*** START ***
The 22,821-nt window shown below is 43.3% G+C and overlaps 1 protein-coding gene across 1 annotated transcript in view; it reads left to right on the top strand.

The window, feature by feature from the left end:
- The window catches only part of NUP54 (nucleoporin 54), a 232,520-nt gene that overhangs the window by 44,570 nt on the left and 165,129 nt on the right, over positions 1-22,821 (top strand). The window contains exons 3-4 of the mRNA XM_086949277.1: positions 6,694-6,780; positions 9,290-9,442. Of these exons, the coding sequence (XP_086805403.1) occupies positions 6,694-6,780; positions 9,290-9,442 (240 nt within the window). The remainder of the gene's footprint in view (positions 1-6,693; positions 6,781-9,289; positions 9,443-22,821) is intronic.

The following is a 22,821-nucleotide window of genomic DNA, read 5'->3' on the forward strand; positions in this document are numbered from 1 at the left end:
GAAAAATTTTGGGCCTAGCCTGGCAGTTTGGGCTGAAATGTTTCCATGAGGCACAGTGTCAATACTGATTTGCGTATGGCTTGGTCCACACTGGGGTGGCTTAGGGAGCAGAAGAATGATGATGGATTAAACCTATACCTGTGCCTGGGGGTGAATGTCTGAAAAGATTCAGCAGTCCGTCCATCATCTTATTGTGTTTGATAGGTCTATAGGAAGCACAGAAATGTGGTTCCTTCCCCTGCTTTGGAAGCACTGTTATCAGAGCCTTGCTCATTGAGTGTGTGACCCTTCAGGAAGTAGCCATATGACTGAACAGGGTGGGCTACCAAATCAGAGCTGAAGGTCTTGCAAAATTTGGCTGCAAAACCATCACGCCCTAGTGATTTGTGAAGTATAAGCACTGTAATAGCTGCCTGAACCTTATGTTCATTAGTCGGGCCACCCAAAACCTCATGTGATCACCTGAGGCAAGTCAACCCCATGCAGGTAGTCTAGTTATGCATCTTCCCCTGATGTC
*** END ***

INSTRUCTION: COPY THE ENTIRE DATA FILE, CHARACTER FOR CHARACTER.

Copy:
The 22,821-nt window shown below is 43.3% G+C and overlaps 1 protein-coding gene across 1 annotated transcript in view; it reads left to right on the top strand.

The window, feature by feature from the left end:
- The window catches only part of NUP54 (nucleoporin 54), a 232,520-nt gene that overhangs the window by 44,570 nt on the left and 165,129 nt on the right, over positions 1-22,821 (top strand). The window contains exons 3-4 of the mRNA XM_086949277.1: positions 6,694-6,780; positions 9,290-9,442. Of these exons, the coding sequence (XP_086805403.1) occupies positions 6,694-6,780; positions 9,290-9,442 (240 nt within the window). The remainder of the gene's footprint in view (positions 1-6,693; positions 6,781-9,289; positions 9,443-22,821) is intronic.

The following is a 22,821-nucleotide window of genomic DNA, read 5'->3' on the forward strand; positions in this document are numbered from 1 at the left end:
GAAAAATTTTGGGCCTAGCCTGGCAGTTTGGGCTGAAATGTTTCCATGAGGCACAGTGTCAATACTGATTTGCGTATGGCTTGGTCCACACTGGGGTGGCTTAGGGAGCAGAAGAATGATGATGGATTAAACCTATACCTGTGCCTGGGGGTGAATGTCTGAAAAGATTCAGCAGTCCGTCCATCATCTTATTGTGTTTGATAGGTCTATAGGAAGCACAGAAATGTGGTTCCTTCCCCTGCTTTGGAAGCACTGTTATCAGAGCCTTGCTCATTGAGTGTGTGACCCTTCAGGAAGTAGCCATATGACTGAACAGGGTGGGCTACCAAATCAGAGCTGAAGGTCTTGCAAAATTTGGCTGCAAAACCATCACGCCCTAGTGATTTGTGAAGTATAAGCACTGTAATAGCTGCCTGAACCTTATGTTCATTAGTCGGGCCACCCAAAACCTCATGTGATCACCTGAGGCAAGTCAACCCCATGCAGGTAGTCTAGTTATGCATCTTCCCCTGATGTC